- Strengthen ANC participation in Socialist International affairs.
- Promoting the vision and programme of the African Renaissance and the
Taking forward this programme required coordination between the organisational
and governance components, and the International Committee played an important
role in ensuring that these complementary roles were balanced. The NWC and
NEC also regularly discussed international matters both in the form of
briefings on particular developments on the continent and strategic discussions
on the approach the movement and South Africa should follow.
- Vision and Programme on the African Renaissance:
Following the elaboration of our vision of the Renaissance, its objectives
and motive forces in the 1997 Strategy and Tactics, much progress have been
achieved over the last five years, including:
- The consolidation of the position that problems on the continent need
to be addressed first and foremost by the continental structures;
- Strengthening of continental structures, in particular the process
leading up to and including the launch of the African Union in July 2002;
- Progress with the resolution of conflicts on the continent, in particular
the DRC, Angola, Burundi, Sierra Leone, Comoros Islands and Sudan.
- Impact of actions by the OAU/AU to prevent and intervene in situations
where unconstitutional changes of government take place;
- The development of NEPAD as a programme of the continent to address
its social, economic and political challenges as a united force; and
- The increasing prominence of issues of development and poverty, and
thus the issues of Africa on the world agenda.
- The consolidation of the position that problems on the continent need
- The organisational programmes included bilateral interactions with a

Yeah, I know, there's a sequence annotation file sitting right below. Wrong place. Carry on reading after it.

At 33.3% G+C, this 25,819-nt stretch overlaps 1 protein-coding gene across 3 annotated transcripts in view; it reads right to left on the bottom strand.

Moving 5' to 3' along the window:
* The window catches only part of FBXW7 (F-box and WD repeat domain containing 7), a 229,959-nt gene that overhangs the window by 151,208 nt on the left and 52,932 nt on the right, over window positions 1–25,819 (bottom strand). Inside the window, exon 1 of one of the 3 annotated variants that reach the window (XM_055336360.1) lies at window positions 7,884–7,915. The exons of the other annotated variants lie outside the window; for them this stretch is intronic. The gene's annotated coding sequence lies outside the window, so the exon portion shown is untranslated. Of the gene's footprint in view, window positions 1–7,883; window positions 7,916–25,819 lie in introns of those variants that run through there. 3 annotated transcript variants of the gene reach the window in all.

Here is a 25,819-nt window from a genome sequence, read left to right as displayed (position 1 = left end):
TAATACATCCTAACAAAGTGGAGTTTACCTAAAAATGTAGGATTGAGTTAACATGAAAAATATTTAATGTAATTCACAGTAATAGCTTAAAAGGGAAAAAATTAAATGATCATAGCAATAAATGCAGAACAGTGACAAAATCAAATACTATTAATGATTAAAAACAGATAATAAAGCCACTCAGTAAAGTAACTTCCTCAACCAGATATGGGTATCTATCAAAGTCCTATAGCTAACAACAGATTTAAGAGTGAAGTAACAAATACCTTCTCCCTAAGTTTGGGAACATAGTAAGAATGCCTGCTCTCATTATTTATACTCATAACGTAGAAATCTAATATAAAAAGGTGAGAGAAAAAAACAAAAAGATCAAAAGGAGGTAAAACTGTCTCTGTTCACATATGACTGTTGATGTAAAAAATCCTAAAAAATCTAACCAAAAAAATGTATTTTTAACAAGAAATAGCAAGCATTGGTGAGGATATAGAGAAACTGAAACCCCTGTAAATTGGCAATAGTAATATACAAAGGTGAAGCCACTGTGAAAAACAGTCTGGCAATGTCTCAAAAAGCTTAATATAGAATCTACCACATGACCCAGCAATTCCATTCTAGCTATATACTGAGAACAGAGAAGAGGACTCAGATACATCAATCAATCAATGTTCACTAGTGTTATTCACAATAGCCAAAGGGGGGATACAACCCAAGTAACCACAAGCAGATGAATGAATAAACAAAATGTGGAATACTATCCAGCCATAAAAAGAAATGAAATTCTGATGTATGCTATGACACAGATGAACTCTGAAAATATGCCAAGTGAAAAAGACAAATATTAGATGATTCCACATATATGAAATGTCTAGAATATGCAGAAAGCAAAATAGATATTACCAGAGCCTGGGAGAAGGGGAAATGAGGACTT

range of parties on the continent, the convening of a number of meetings of
the Southern African former liberation movements forums, sharing experiences
with countries emerging from conflicts of our own negotiations process, our
transition and reconstruction programme and engagements with other African
political parties and movement on party building and organisation.
- Education work included focusing on the vision of the renaissance in
all our political education work, consistently covering developments on the
continent in our media such as ANC Today and Umrabulo, in meetings of our
structures and including the celebration of Africa Day on our political calendar.
Furthermore, the launch of the African Union in Durban, South Africa also
provided an opportunity for much greater organisational and public debate,
education, mobilisation and awareness on the challenges facing the continent
and the role of South Africa.
- A number of our provinces have also become involved in provincial Renaissance
chapters, and KZN has for example successfully hosted annual Renaissance conferences.
- The Youth League are active in various continental bodies, including the
Southern African Youth Forum, which it initiated, the Pan African Youth Movement
and it serves as the Deputy President and on the Africa desk of the International
Union of Socialist Youth (IUSY). It has organised and hosted a number of conferences
on the role of youth in the African renaissance. The Womens League is also
an active participant in the Pan African Womens Organisation.
- Solidarity Campaigns: In addition to the solidarity campaigns
identified by Mafikeng, the NGC also highlighted other areas where we need
to work with other structures in solidarity actions. The International committee
and the movement broadly have therefore been involved in solidarity activities,